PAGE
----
One of the many knock-on effects of the COVID-19 crisis is that it has significantly limited our ability to visit shops in person. With lockdowns across the world causing numerous stores to shut their doors for long periods of time, we have had little option but to go online for most of our shopping needs. With that in mind, it is no surprise that a new survey from ESET shows a major surge in the popularity of online shopping during the lockdowns.
The survey, which was carried out as part of ESET’s global financial technology (FinTech) research, explored consumers’ views toward online shopping, banking and finance, showing that 61% of consumers globally are shopping online more often than they were before the pandemic. This increase in internet retailing’s popularity is particularly pronounced among the younger generations, as 70% among those in the 25–34 age group report shopping online more frequently.
Given the lack of opportunities to shop in stores, these findings are not particularly shocking; however, what is more surprising is that ESET’s research indicates that increased e-commerce is here to stay, even after the pandemic is over. Of the 10,000 consumers surveyed across the UK, US, Australia, Japan and Brazil, 40% said that they also expect to be shopping online more after the pandemic is over than they are doing currently. This points to a fundamental change in the way we shop, and it is apparent that the pandemic’s impact on our retailing habits will likely never be reversed.
As online shopping continues to boom, it is essential that online consumers are protected from the threats that come along with internet retailing. Companies often suffer data breaches and cyber-attacks, and whenever this happens there is the chance that consumers’ personal details will be exposed, opening them up to the threat of extortion and phishing attacks. It is extremely common for cybercriminals to use established retail brands as hooks for phishing, manipulating consumers’ trust in these brands in order to convince them to click malicious links and give away personal information, including usernames, passwords and card details.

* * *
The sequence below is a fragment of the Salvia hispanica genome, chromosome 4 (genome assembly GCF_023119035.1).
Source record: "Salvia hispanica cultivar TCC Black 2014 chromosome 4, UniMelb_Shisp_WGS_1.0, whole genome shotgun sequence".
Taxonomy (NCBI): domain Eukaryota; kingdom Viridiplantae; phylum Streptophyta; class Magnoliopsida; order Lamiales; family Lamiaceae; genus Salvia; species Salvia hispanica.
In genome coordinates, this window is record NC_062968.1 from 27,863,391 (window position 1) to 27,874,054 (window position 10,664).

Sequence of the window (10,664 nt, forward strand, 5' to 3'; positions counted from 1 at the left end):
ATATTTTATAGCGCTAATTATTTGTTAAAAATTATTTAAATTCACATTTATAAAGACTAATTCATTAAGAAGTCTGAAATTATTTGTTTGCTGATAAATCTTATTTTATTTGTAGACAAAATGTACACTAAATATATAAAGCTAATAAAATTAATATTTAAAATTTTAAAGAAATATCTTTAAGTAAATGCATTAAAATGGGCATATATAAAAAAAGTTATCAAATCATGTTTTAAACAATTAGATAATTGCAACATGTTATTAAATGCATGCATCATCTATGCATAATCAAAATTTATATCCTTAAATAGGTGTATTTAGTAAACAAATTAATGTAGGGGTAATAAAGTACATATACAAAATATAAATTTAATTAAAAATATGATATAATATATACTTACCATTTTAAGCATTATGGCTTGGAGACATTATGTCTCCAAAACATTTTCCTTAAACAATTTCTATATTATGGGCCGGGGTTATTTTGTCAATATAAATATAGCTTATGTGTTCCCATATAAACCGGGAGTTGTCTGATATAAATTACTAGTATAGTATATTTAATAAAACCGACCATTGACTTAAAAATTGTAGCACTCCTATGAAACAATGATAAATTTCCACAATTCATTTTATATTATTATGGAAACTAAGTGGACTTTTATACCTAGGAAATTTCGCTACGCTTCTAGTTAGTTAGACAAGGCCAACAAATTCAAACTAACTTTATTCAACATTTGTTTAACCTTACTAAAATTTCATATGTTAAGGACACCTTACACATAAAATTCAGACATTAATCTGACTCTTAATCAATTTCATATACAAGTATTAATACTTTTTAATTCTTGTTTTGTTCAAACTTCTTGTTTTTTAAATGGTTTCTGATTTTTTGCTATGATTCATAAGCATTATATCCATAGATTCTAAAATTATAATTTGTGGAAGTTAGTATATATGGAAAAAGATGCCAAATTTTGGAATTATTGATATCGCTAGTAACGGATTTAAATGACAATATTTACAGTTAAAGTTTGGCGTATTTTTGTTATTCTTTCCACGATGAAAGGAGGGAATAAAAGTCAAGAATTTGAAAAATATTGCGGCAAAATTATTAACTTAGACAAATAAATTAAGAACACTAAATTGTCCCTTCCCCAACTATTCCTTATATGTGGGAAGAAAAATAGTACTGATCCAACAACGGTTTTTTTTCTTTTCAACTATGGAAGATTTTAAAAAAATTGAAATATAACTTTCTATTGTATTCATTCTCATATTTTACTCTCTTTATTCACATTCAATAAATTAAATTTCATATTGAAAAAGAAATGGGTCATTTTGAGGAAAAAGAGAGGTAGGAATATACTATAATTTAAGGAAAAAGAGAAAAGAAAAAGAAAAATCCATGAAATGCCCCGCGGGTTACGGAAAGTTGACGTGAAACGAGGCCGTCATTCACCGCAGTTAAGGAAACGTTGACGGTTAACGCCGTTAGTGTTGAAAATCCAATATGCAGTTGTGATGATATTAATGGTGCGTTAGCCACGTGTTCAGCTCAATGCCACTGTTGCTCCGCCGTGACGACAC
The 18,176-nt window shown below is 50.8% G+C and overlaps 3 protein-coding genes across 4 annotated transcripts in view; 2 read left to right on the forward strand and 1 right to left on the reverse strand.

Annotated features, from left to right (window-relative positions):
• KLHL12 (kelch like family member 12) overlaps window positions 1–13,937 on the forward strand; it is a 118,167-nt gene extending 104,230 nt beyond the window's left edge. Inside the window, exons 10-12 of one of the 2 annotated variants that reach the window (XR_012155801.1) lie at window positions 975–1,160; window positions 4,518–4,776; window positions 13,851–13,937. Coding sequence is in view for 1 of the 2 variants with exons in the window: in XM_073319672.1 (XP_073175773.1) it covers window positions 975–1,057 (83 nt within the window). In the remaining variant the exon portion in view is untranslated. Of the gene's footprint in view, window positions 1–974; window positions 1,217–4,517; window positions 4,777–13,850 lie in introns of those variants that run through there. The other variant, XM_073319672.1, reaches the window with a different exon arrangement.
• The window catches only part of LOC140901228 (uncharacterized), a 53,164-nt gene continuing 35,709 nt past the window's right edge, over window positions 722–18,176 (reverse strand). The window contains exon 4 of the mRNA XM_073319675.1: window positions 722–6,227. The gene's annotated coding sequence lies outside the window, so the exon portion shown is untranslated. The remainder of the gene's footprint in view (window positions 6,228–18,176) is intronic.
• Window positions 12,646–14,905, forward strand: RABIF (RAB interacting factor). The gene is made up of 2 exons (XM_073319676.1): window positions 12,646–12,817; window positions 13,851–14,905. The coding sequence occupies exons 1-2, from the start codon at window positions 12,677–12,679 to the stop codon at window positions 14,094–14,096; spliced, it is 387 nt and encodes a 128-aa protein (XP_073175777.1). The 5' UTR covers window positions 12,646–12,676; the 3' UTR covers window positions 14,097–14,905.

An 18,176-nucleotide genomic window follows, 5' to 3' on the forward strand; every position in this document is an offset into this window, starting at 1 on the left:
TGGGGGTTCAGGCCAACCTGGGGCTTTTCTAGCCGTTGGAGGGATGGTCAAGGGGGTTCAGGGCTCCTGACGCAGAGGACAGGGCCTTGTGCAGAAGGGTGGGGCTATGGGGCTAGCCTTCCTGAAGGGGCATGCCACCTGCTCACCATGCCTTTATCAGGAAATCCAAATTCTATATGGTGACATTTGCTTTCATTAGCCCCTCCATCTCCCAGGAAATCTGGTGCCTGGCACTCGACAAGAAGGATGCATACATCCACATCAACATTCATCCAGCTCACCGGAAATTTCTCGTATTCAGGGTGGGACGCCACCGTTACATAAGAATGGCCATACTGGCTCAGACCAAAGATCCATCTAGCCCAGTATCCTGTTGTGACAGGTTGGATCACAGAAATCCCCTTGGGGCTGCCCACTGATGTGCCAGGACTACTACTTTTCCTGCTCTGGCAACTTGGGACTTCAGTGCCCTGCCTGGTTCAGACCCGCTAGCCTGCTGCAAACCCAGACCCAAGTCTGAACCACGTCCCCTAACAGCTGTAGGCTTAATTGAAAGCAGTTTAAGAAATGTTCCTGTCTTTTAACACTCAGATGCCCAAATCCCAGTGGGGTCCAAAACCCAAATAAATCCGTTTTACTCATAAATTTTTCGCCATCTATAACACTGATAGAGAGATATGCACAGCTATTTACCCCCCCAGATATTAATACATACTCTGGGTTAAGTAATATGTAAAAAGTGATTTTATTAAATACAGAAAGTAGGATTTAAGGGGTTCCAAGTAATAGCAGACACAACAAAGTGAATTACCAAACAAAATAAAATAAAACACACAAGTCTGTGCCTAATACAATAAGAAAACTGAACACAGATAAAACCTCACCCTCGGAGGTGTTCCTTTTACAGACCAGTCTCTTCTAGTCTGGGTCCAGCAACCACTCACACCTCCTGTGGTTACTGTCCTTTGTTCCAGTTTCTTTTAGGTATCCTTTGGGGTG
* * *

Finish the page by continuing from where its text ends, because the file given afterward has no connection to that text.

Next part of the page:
Over two-thirds of the consumers that ESET surveyed felt they would be able to spot a phishing email imitating one of the online shops they use regularly. This could indicate a higher awareness of phishing emails amongst the general public due to their notoriety in the media, but given the huge spike that we have witnessed as a result of the pandemic, with Google registering a record 2 million phishing sites in 2020, it is also possible that many people are still underestimating the extent of threat actors’ efforts.
Just 29% of the consumers surveyed across the globe stated that they feel “very secure” when shopping online, and 16% said that they feel either “not particularly secure” or “not at all secure.” Given that internet retailing almost always involves entering payment details, it is evident that more needs to be done globally to ensure that online consumers are secure from cyber threats.
Progress is being made in the field of payments, for example, with services such as Apple Pay and Google Pay, which produce a unique virtual card number for each transaction, meaning card details aren’t exposed, but the results of ESET’s survey demonstrate that there is still a long way to go when it comes to instilling confidence in consumers.